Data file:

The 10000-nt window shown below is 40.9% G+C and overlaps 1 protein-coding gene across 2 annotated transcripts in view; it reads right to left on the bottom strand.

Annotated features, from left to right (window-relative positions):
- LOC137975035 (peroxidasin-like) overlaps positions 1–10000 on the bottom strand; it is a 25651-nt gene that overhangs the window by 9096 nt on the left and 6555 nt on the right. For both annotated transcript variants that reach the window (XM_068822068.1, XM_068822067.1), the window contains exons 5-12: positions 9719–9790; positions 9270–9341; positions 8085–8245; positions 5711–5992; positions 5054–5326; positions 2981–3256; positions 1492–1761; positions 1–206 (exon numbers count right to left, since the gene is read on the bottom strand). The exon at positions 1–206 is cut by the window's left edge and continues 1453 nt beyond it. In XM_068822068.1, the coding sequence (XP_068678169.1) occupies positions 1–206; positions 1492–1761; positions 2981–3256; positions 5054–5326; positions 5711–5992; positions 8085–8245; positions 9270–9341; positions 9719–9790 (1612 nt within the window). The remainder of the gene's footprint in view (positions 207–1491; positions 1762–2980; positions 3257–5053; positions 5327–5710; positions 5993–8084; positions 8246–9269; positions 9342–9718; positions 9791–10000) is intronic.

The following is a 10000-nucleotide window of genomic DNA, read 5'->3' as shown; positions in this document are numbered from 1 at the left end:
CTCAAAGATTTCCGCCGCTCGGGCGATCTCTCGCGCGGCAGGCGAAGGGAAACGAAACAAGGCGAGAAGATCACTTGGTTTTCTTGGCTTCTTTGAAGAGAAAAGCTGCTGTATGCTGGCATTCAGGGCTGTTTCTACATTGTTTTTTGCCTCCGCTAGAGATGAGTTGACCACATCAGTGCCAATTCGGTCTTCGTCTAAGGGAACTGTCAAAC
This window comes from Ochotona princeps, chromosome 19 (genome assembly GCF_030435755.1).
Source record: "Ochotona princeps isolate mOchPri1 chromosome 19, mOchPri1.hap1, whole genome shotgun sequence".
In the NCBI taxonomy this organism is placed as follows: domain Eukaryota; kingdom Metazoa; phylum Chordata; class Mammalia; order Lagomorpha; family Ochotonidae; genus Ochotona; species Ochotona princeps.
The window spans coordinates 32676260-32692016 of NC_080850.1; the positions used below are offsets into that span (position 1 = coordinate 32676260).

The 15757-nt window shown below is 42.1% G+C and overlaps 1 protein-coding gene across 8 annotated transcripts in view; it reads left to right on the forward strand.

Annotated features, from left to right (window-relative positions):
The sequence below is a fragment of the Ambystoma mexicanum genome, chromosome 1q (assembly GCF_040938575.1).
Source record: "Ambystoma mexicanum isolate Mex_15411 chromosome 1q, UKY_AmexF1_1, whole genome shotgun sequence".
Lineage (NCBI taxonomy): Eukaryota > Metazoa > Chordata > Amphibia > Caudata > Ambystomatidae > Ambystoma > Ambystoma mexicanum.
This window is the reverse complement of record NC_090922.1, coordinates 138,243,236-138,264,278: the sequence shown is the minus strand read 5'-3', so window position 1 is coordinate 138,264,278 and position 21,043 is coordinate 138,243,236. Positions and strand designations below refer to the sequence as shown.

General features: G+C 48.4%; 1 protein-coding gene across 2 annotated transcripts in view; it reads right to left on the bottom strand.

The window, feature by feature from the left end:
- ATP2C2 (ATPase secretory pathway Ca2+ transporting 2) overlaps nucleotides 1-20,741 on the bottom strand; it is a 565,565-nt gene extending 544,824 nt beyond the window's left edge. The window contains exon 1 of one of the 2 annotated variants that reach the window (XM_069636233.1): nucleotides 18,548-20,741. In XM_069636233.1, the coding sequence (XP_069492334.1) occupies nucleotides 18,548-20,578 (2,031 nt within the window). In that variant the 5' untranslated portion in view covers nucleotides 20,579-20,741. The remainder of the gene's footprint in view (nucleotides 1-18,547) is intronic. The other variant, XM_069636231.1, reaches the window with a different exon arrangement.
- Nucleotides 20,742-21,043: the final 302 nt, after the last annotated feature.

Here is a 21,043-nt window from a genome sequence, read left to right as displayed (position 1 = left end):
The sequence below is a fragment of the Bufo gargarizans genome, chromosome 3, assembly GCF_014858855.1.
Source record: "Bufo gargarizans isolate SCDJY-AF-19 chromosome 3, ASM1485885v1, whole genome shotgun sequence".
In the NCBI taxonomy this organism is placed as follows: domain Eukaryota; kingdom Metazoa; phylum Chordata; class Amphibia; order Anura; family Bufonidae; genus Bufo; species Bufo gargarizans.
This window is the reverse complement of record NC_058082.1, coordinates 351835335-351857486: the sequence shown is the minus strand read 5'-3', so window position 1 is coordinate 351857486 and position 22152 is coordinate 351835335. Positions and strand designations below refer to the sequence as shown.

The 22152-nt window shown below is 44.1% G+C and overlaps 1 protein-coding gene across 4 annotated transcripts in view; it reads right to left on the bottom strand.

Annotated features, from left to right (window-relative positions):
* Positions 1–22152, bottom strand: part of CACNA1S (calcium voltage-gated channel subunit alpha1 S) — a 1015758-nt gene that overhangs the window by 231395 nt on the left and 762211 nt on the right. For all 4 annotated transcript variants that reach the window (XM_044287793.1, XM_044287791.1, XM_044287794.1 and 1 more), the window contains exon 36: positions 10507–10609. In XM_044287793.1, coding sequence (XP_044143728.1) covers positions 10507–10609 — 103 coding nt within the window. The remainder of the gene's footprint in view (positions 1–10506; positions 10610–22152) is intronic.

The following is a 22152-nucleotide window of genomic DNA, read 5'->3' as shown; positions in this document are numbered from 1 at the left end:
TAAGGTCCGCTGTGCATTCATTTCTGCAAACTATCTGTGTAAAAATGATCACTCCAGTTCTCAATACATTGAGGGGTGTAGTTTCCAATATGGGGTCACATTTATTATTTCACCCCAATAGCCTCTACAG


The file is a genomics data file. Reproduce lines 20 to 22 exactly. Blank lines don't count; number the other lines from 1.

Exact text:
Here is a 21,043-nt window from a genome sequence, read left to right as displayed (position 1 = left end):
The sequence below is a fragment of the Bufo gargarizans genome, chromosome 3, assembly GCF_014858855.1.
Source record: "Bufo gargarizans isolate SCDJY-AF-19 chromosome 3, ASM1485885v1, whole genome shotgun sequence".